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Odd Wisconsin Archive

Free Speech and Impassioned Acts


Although the French philosopher Voltaire (1694-1778) condemned his enemies' ideas, he reportedly said he would defend to the death their right to express them. This absolutist view of free speech was built into the U.S. Constitution. It's the reason why American Nazis were allowed to demonstrate in downtown Milwaukee in the mid-1970s.

Between 1974 and 1977, local fascists and their national leaders distributed literature, picketed, and tried to convert passersby on several occasions. One of those who encountered them was Cyla Stundel (1921-2009), a Polish Holocaust survivor who settled in Milwaukee in 1949.

In 1942 German soldiers had forced the Jewish residents of her hometown into a ghetto and murdered them all. Cyla and her younger brother only escaped death by fleeing into the forest the night before the executions. The rest of her family were shot down in cold blood.

So Voltaire's high-minded principles were not the first thing Cyla thought about when people in swastikas and Gestapo uniforms approached her on the streets of her adopted city.

"I went downtown one time, shopping," she told an interviewer, "and I saw the Nazi standing there with the swastikas on the arms, and a woman came over to me, she wanted to give me literature. And then everything went before my eyes and I begin to fight with her."

Although Cyla was by no means a large woman, she took on the fascists with uninhibited passion.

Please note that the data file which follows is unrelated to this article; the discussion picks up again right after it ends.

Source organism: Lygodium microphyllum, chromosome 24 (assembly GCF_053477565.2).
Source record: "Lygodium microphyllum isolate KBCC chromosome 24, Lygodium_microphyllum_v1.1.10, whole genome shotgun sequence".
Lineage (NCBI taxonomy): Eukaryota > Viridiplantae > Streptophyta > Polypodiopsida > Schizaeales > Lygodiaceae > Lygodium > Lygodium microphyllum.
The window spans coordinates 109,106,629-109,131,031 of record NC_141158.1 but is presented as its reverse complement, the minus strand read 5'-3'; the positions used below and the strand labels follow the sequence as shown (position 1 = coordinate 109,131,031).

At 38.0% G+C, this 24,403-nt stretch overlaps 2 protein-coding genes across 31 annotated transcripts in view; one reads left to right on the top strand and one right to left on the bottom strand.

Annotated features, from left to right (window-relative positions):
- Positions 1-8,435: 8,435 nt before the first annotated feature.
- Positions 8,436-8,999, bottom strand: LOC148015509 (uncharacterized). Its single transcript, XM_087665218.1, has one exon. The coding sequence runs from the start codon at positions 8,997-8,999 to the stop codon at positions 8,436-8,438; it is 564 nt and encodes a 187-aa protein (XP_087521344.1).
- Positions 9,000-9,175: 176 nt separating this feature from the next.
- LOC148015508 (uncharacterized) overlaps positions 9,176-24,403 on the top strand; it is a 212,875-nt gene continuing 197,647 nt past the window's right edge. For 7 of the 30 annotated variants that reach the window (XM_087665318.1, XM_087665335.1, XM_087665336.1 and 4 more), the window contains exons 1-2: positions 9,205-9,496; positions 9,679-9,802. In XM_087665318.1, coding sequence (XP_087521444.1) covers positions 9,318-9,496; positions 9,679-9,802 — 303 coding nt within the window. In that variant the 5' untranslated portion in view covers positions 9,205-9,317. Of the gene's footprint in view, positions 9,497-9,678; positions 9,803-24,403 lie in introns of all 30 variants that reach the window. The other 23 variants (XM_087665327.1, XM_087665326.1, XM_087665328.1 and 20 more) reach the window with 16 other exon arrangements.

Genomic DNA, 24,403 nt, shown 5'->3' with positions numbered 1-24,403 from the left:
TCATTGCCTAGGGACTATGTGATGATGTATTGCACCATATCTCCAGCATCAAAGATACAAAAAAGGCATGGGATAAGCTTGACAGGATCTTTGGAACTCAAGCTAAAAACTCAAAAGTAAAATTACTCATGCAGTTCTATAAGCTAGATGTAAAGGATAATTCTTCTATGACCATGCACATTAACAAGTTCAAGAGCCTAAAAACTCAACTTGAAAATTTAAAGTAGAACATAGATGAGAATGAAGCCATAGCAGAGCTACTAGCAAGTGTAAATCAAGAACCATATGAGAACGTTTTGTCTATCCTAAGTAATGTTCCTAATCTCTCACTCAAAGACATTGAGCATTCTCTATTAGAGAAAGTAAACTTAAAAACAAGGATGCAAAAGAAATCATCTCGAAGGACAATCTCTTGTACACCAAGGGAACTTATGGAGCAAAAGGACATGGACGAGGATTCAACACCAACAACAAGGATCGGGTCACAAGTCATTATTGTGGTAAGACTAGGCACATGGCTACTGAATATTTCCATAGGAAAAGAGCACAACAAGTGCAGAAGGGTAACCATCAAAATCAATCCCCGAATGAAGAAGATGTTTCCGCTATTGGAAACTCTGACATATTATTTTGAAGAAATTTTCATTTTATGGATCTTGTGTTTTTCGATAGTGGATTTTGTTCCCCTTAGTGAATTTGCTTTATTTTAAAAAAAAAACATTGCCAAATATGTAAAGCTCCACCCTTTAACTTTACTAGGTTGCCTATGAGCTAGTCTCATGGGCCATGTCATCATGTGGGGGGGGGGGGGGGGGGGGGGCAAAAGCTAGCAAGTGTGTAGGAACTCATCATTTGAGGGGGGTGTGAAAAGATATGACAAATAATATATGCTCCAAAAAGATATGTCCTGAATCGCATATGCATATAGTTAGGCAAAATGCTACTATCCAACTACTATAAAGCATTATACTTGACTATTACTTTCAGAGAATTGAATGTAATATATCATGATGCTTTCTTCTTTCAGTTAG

"I told her, 'You giving me this. What? You killed my sisters and brothers and six million Jews?'And I got so hysterical; I told them they'll have the same end what Eichmann had and Hitler... I cursed them and they got, I think, scared. And my blood pressure went up. I went numb... They got scared maybe I'll make a riot, me! Six Nazis with, like the troopers with the flags and the boots and the helmets, like in the old country. The Nazis, they was walking back and forth, that thought that I'll make a riot.

"I came home. I cried. I called up my son and I told him. He said, 'Mama, I'm proud of you, you done this.' ... And then until now I am so mad at myself. Why didn't I slap this woman over the face? I don't care and I'm scared. You know they shouldn't repeat, history shouldn't repeat itself." (You can hear Cyla tell the story herself here).

English essayist Samuel Johnson (1709-1784) had a more pragmatic understanding of free speech than his French contemporary Voltaire. It well describes Cyla Stundel's response to the Milwaukee Nazis: "Every man," Johnson wrote, "has a right to utter what he thinks truth, and every other man has a right to knock him down for it."

Next week has been designated by Congress as "Days of Remembrance," our nation's annual commemoration of the Holocaust. Spend some of it listening to your neighbors tell about their experiences during the Holocaust, at Oral Histories: Wisconsin Survivors of the Holocaust. These one-minute audio clips provide a convenient selection from their stories.


:: Posted in Curiosities on April 8, 2010

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